By isolating the pages that were successfully served (200s) to BingBot the potential culprit is immediately apparent. Nearly 60,000 of 100,000 pages that BingBot crawled successfully were user login redirects from a comment link. 
 
 
The problem: SEOmoz is architected in such a way that if a comment link is requested and JavaScript is not enabled it will serve a redirect (being served as a 200 by the server) to an error page. With nearly 60% of Bing’s crawl being wasted on such dead-ends, it is important that SEOmoz block the engines from crawling. 
 
The solution: add rel=’nofollow’ to all comment and reply to comment links. Typically, the ideal method for telling and engine not to crawl something is a directive in the robots.txt file. Unfortunately, that won’t work in this scenario because the URL is being served via the JavaScript after the click. 
GoogleBot is dealing with the comment links better than Bing and avoiding them altogether. However, Google is crawling a handful of links sucessfully that are login redirects. Take a quick look at the robots.txt and you will see that this directory should probably be blocked. 
 
2. The number of 302s being served to Google and Bing is acceptable, but it doesn’t hurt to review in case there are better ways for dealing with some of edge cases. For the most part SEOmoz is using 302s for defunct blog category architecture that redirects the user to the main blog page. They are also being used for private message pages /message, and a robots.txt directive should exclude these pages from being crawled at all.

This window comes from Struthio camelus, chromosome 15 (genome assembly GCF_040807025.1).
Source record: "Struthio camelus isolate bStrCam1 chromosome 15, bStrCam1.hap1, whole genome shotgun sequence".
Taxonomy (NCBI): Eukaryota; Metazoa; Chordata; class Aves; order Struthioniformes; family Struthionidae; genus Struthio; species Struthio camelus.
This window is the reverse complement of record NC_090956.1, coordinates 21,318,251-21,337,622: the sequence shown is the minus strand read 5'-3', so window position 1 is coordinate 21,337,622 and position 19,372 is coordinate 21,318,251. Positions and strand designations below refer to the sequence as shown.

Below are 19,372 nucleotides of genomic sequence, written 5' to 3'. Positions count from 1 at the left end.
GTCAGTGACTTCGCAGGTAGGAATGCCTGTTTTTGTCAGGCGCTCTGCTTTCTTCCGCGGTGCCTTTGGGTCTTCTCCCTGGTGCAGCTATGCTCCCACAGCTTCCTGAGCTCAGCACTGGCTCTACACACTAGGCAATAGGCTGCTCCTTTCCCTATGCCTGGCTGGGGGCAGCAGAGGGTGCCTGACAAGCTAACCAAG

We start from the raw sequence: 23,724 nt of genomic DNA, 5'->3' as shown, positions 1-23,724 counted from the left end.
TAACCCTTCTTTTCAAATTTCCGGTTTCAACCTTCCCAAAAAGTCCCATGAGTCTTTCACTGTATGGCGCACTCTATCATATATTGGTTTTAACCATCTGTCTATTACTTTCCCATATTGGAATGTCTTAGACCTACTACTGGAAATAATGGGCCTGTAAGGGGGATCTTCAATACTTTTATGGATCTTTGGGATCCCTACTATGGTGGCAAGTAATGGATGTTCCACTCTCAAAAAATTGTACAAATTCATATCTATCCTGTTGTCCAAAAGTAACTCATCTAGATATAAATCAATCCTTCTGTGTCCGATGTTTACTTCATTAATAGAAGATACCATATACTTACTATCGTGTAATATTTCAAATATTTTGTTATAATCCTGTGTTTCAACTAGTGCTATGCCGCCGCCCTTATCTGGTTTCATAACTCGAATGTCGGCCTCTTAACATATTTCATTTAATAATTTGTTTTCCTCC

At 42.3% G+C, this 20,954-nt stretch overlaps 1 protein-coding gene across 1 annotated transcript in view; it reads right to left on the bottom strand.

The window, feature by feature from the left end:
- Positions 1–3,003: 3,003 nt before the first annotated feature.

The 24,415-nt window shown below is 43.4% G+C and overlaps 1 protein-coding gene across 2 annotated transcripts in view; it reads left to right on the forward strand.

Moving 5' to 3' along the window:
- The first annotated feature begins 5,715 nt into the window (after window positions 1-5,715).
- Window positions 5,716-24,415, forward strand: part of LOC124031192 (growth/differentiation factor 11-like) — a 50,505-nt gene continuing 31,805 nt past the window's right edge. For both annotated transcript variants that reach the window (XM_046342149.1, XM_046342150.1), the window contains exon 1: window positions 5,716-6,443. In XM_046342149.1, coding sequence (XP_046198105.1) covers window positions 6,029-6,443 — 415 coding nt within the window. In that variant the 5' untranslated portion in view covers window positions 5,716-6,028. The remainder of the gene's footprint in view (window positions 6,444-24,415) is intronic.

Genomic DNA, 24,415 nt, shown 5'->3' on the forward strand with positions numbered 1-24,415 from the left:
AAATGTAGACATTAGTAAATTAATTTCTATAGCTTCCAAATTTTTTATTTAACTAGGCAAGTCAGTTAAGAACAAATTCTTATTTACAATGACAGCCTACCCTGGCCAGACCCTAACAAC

3. Some of the most valuable data that you can get from your server logs are links that are being crawled that resolve in a 404. SEOmoz has done a good job managing these errors and does not have an alarming level of 404s. A quick way to identify potential problems is to isolate 404s by directory. This can be done by running a pivot table with “Directory” as your row label and count of “Directory” in your value field. You’ll get something like:
 
 
The problem: the main issue that’s popping here is 90% of the 404s are in one directory, /comments. Given the issues with BingBot and the JavaScript driven redirect mentioned above this doesn’t really come as a surprise. 
 
The solution: the good news is that since we are already using rel=’nofollow’ on the comment links these 404s should also be taken care of. 
 

Conclusion

Google and Bing Webmaster tools provide you information on crawl errors, but in many cases they limit the data. As SEOs we should use every source of data that is available and after all, there is only one source of data that you can truly rely on: your own. 
 
LOGS DON’T LIE!
 
And for your viewing pleasure, here's a bonus clip for reading the whole post.

 

Sign up for The Moz Top 10, a semimonthly mailer updating you on the top ten hottest pieces of SEO news, tips, and rad links uncovered by the Moz team. Think of it as your exclusive digest of stuff you don’t have time to hunt down but want to read!


Categories: SEO

Leave a Reply

Your email address will not be published. Required fields are marked *

*

HTML tags are not allowed.